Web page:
30th August 2017
This interview with Doula UK member Pat Wood, first appeared in the Winter 2016 issue of The Doula magazine.
Pat is a doula, mother and grandmother to six. She lives in Bedford with her husband Tim, who she married in 2015. Pat enjoys walking her dogs and occasionally going fishing (a bit like birth, a lot of sitting around, then bursts of excitement!). She also helps Tim with his business, as well as teaching Hypnobirthing.
How long were you a midwife for?
I was a midwife for nearly 20 years. Before this I was I nursery nurse and a mother to my own four children.
What inspired you to make the move to train to become a doula?
That’s a strange one, as it wasn’t something that I ever planned to do.
My husband had mouth cancer for four years and during that time had two re-occurrences involving surgery and six weeks radiotherapy each time. I was not ‘allowed’ any time off during these episodes so I worked all weekend then was travelling to treatments Monday to Friday. I felt very unsupported by my employers. When he was given a terminal diagnosis with no further treatment, he desperately wanted to stay at home to die. Everyone thought he had a few weeks to live, but for three months I cared for him on my own.
Being back at work was stressful. After completing a hypnobirthing practitioner’s course I decided to take early retirement and teach that instead. I was asked if I would doula for someone and my first reaction was I wouldn’t know what to do. I soon realised that this was a way I could still give the support that I loved, without the restrictions of the NHS. I also didn’t have the paper work to do! So the doula thing really chose me.
How did you find the process?
I really enjoyed my doula course and found that it undid a lot of my midwifery thinking. I love giving long term support throughout the pregnancy and the whole of the birth process. I enjoy caring for just one couple rather than juggling two or three couples at once. I use new skills of listening and watching and understanding, not ‘doing’ observations and filling in forms.
How long have you been a doula for?
I have been working as a full time doula for five years now.
What do you enjoy most about the job?
I enjoy the sense of freedom, I can choose when and where I work. I love the fact that I can have a real relationship with the families I work with, and fully understand what is important to them. I like not being restricted by policy, protocols or paperwork. To be able to give a cuddle if needed or speak bluntly if necessary. To be able to give care to people without worrying about machines or upsetting doctors or managers.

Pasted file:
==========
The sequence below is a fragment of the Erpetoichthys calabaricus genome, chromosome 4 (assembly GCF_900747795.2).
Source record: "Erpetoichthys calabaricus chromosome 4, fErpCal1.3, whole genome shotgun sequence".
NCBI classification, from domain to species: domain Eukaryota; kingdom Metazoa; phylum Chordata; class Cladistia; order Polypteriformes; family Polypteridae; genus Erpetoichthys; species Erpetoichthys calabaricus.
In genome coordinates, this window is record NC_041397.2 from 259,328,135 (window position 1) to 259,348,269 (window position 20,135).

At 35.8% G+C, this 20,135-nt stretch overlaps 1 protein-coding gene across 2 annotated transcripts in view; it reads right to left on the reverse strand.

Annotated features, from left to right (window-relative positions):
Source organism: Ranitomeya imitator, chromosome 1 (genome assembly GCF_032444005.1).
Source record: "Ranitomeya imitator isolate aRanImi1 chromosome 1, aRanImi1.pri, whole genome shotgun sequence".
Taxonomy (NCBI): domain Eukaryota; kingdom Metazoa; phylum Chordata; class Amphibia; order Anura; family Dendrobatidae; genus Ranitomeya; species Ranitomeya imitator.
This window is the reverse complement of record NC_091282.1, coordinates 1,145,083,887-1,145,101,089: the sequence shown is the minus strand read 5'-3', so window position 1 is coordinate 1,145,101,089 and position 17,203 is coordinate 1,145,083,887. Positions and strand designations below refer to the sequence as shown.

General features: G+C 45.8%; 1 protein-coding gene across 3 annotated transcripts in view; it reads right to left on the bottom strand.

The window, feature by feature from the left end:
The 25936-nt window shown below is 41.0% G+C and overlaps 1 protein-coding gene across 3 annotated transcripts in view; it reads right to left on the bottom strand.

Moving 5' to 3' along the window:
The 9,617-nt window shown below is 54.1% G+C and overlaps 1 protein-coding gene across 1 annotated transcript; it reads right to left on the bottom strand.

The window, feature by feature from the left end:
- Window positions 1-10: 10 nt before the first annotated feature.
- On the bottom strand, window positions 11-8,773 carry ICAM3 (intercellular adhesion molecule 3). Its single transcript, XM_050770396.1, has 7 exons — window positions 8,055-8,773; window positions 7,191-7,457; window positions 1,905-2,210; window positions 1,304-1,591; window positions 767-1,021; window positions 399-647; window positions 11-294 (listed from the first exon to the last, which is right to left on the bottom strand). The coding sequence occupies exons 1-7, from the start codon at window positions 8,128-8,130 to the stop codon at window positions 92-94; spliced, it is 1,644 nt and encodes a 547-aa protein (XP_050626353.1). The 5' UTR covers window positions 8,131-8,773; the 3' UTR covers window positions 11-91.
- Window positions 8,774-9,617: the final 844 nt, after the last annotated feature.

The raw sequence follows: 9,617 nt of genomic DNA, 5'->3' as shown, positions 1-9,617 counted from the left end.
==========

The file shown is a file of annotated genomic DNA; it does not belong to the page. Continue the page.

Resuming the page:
What do you find most challenging?
I used to find being on call most of the time stressful, but I have now settled into that and am pretty chilled most of the time.
The financial insecurity can be a worry. I swing between worrying no one will employ me to worrying that I have too much to do. It also took me quite a while to get to grips with the business side of things.
Long births can be such a strain. As a midwife your shifts are limited to 12 hours. The longest I was away from home was 51 hours.
When I see poor care or bad advice being given I do find it frustrating.
What skills from your midwifery days have you taken with you?
I think the best skill I have taken with me is the ability to listen and quickly build relationships with people. Patience and remaining calm in any situation come in useful in all aspects of life.
Do you miss any aspects of midwifery?
I miss my colleagues, and the support they would give, being a doula can be a lonely place at times. I thought I would miss being a midwife as opposed to working as one, as in losing my identity. I was also worried that I would have wasted the sacrifices my family made by giving up, but in fact this hasn’t happened, my skills are still respected and I feel the work I do is even more valuable.
How do you feel about being hands off now and not using your skills as a medic? Is there ever any frustration there?
I would be lying if I said I’ve never wanted to have a listen to baby’s heart when no one else is interested because it’s ‘too soon’. Also sometimes vaginal examinations can be good detection work for many unusual situations not just dilation.
Overall though, no; I am happy to hand those jobs over to others. Not doing those things makes you much more skilled in using your eyes, ears (and nose) in assessing situations. I am now very aware of how little “help” most women really need.
What advice would you give any midwives thinking of making the transition to doula?
Make sure you have a healthy bank balance, or another source of income.
Be prepared to be surprised by some of the bad practise that you see. Learn to step back and concentrate on supporting the woman. Get a good support network around you.
Get a good bottle of wine for when you are off call!